Flu Shot

Jeremy Hart went to the CVS in Gilford to get his flu vaccine on Friday. (Julie Hirshan Hart/Laconia Daily Sun photo)

LACONIA — John Prickett, a registered nurse and emergency preparedness coordinator, has seen plenty of flu seasons in his 39 years at Lakes Region General Hospital. But this year his job is a little more strategic, and his goal is a little more pressing.

“Get a flu vaccine. Protect yourself. 2020 is going to be an odd year,” Prickett said. “This is kind of a new area for all of us.”

At a time when COVID-19 has captured the public's worst fears, Prickett is a flu ambassador, a role that includes giving flu shots, educating vaccine-wary and needle-phobic consumers, and making sure hospital and clinic staff have the protection they need - especially during the high-risk months from October until May.

This season health care workers and the public will battle viruses on two fronts - trying to ward off COVID-19 and the flu, which typically peaks from December through March. Fever, chills, cough, sore throat, runny nose, fatigue - the symptoms of the two are nearly identical, according to the Centers for Disease Control. And that makes it tough to know exactly what you're dealing with.

“At this time, anything we can do to avoid any infectious respiratory illness, colds and especially influenza becomes really important,” said Dr. Nora Janeway, medical director of Health First Family Care. Statewide, flu vaccination rates hover at 52 percent, according to CDC data from 2018-2019. Vaccination rates in New Hampshire range from 37 percent of younger adults, to 72 percent of kids under 5 and adults 65 and older – the age groups most vulnerable.

“I am struck by how many of my older patients,” including those who smoke or have diabetes, “say, ‘I don’t usually get sick, so I don’t want a flu shot,’ or ‘I got a flu shot once and got a cold two weeks later,’” Janeway said. “I appreciate all those folks who are rugged individualists and want to manage their own health care. But when it comes to getting a flu shot, I wish I could move the bar a bit.”

The fact that COVID and flu symptoms match closely can make diagnosis confusing for patients and practitioners, and that can delay time-sensitive treatment.

“Do I have COVID? Or do I have the flu? Or do I have both?” said Prickett, a flu ambassador for roughly 20 years, who has given thousands of influenza vaccines. “By getting the vaccine, you take one of these unknowns out.”

The value of flu shots goes beyond personal protection.  In a normal flu season, health care systems are stressed, and decreasing flu hospitalizations will help hospitals respond to potential COVID cases, said Beth Daly, chief of the Bureau of Infectious Disease Control at the NH Department of Health and Human Services. On average, flu vaccines decrease medical visits for flu-related illness by 60 percent, she said.  

This year’s vaccines are predicted to be highly effective, containing three or four non-living strains of Flu A and Flu B, inactive versions of serious and less-serious flu strains which together signal the body to mount antibodies. 

Flu vaccination will help take the stress off local healthcare systems by thwarting a simultaneous spike of COVID and flu during winter, said Tammy Charmichael, executive director of the Partnership for Public Health for the Winnipesaukee region.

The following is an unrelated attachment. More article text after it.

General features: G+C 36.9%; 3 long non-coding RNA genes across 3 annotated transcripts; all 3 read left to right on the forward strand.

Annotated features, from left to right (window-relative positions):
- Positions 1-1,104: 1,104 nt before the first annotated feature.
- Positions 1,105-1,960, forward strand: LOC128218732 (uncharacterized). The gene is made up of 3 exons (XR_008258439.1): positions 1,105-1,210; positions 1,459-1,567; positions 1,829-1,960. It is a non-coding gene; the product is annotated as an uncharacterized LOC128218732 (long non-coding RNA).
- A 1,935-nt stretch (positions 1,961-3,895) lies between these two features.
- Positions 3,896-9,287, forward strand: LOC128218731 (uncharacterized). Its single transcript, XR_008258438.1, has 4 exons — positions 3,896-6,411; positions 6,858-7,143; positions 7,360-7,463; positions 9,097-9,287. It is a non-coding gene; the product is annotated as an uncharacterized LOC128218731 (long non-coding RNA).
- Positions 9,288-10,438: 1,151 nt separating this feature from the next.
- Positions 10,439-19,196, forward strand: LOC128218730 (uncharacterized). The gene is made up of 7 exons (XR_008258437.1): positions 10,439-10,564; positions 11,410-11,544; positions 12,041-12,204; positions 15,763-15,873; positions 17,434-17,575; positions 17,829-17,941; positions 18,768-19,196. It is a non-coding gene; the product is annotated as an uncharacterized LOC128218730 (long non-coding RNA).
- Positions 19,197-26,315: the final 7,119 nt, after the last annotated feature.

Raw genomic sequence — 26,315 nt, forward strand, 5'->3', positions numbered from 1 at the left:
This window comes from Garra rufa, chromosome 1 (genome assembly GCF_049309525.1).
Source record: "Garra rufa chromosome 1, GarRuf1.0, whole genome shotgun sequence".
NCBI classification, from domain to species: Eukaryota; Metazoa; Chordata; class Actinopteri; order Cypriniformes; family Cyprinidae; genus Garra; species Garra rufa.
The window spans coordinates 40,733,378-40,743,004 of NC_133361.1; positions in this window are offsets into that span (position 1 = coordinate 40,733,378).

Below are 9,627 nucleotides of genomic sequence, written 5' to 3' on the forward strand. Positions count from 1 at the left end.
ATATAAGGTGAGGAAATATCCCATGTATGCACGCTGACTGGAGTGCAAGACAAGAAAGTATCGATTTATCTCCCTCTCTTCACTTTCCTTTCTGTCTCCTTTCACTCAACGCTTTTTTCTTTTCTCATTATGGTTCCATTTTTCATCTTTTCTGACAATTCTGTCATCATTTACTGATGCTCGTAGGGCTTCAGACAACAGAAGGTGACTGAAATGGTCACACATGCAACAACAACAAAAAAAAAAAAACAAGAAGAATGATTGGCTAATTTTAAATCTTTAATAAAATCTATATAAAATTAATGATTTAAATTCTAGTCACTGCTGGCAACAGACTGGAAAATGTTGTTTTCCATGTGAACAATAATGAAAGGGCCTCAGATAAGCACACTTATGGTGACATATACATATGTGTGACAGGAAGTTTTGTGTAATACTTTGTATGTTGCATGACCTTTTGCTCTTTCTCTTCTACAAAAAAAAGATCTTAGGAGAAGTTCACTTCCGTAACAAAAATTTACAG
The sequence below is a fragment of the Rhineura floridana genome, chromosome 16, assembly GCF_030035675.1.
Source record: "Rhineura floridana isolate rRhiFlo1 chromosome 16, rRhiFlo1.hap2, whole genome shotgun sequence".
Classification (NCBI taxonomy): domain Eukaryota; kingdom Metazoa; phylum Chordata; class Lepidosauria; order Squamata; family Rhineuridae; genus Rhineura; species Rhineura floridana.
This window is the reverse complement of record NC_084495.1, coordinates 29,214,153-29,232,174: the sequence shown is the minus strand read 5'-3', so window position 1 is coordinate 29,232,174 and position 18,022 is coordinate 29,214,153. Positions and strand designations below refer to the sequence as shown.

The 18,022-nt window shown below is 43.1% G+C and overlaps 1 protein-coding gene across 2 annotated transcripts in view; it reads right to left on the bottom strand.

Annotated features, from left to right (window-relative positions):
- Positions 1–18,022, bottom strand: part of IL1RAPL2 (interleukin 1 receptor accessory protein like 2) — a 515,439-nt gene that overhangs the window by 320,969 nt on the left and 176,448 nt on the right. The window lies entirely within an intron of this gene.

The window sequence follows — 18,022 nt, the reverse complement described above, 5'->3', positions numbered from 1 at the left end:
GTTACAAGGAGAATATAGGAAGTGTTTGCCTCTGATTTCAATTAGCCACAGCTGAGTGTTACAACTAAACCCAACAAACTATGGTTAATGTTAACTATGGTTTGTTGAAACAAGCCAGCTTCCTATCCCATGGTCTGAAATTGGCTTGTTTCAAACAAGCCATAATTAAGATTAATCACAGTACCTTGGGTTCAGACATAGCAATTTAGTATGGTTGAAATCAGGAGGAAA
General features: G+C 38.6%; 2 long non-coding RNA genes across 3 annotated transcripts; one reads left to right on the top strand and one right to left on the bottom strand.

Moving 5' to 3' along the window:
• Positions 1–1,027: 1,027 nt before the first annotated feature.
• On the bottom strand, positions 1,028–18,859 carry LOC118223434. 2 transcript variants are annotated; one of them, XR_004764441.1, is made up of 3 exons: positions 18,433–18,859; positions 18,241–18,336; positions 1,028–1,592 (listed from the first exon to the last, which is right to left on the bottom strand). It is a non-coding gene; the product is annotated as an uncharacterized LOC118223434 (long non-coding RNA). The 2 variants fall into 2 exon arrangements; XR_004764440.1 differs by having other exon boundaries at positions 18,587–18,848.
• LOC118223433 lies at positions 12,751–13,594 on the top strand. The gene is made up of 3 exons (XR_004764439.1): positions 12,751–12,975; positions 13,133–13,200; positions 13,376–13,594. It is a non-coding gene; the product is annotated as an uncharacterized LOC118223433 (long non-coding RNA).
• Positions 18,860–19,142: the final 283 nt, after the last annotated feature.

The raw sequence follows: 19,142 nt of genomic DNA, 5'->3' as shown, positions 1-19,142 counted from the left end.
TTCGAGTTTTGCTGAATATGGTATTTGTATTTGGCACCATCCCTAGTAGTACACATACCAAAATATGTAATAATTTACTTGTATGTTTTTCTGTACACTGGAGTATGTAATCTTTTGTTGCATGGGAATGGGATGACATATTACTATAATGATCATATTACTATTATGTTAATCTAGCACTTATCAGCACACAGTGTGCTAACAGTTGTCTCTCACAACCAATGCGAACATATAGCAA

Flu shots are especially critical for people with pre-existing conditions such as asthma, diabetes or heart disease, Prickett said. Medical science still knows relatively little about the coronavirus, and although a vaccine is expected before or during the first half of 2021, there are still many unknowns, including how much will be widely available. 

According to the CDC, symptoms of COVID and the flu include fever or feeling feverish, chills, cough, shortness of breath or difficulty breathing, fatigue, sore throat, runny or stuffy nose, muscle pain or body aches, headaches, and vomiting or diarrhea, which is more common in children than in adults with the flu. More specific to COVID is a change in or loss of taste or smell, and nausea, vomiting or diarrhea in adults.

Short of vaccination, “The easiest way to keep from getting the flu is to wash your hands and don’t touch your face,” Prickett said.  That plus wearing a mask and social distancing will reduce your risk of getting either illness, he said.

But the bottom line is to get vaccinated, experts say. “It’s simple. It’s easy. It’s relatively painless," said Prickett. "People need to understand that the flu can be pretty deadly with pre-existing conditions and the shot can prevent people from getting so sick.”

New Hampshire is the country's second oldest state behind Maine, with a significant and growing population over age 65. Even when the vaccine isn't an exact match "it will still give your body a significant advantage, said Andrea Harper, an infectious disease prevention specialist at LRGH.

One of the most pernicious complications of influenza, according to a recent research, is sudden heart complications.  In a study released last month by the CDC, one in eight patients hospitalized with influenza developed cardiac problems, a third of them ended up in intensive care, and 7 percent of them died.

“You might be OK with the flu,” Harper said, “but not with heart complications on top of it.”



The Sunshine Project is underwritten by grants from the Endowment for Health, New Hampshire’s largest health foundation, and the New Hampshire Charitable Foundation.

The Sunshine Project is underwritten by grants from the Endowment for Health, New Hampshire’s largest health foundation, and the New Hampshire Charitable Foundation. Roberta Baker can be reached by email at Roberta@laconiadailysun.com

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